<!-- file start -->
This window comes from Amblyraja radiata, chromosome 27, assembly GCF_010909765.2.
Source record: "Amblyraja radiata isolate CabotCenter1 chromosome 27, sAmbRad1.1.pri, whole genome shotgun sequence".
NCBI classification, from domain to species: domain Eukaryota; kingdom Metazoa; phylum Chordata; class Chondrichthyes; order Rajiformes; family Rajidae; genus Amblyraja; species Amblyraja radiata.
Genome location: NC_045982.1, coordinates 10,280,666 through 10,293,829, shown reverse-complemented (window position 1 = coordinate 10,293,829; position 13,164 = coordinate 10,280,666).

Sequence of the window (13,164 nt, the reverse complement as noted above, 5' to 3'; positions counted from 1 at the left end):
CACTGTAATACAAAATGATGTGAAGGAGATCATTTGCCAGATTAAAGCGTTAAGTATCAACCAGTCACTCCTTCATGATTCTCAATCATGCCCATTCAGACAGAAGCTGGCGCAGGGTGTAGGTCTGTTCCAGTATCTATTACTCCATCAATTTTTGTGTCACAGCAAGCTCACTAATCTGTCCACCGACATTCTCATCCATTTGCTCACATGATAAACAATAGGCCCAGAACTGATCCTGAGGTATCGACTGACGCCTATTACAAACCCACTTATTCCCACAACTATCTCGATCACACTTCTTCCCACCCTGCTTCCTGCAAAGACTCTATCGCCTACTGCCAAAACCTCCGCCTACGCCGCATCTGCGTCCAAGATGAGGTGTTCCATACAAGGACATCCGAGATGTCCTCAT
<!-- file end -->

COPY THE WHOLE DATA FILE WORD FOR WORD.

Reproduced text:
This window comes from Amblyraja radiata, chromosome 27, assembly GCF_010909765.2.
Source record: "Amblyraja radiata isolate CabotCenter1 chromosome 27, sAmbRad1.1.pri, whole genome shotgun sequence".
NCBI classification, from domain to species: domain Eukaryota; kingdom Metazoa; phylum Chordata; class Chondrichthyes; order Rajiformes; family Rajidae; genus Amblyraja; species Amblyraja radiata.
Genome location: NC_045982.1, coordinates 10,280,666 through 10,293,829, shown reverse-complemented (window position 1 = coordinate 10,293,829; position 13,164 = coordinate 10,280,666).

Sequence of the window (13,164 nt, the reverse complement as noted above, 5' to 3'; positions counted from 1 at the left end):
CACTGTAATACAAAATGATGTGAAGGAGATCATTTGCCAGATTAAAGCGTTAAGTATCAACCAGTCACTCCTTCATGATTCTCAATCATGCCCATTCAGACAGAAGCTGGCGCAGGGTGTAGGTCTGTTCCAGTATCTATTACTCCATCAATTTTTGTGTCACAGCAAGCTCACTAATCTGTCCACCGACATTCTCATCCATTTGCTCACATGATAAACAATAGGCCCAGAACTGATCCTGAGGTATCGACTGACGCCTATTACAAACCCACTTATTCCCACAACTATCTCGATCACACTTCTTCCCACCCTGCTTCCTGCAAAGACTCTATCGCCTACTGCCAAAACCTCCGCCTACGCCGCATCTGCGTCCAAGATGAGGTGTTCCATACAAGGACATCCGAGATGTCCTCAT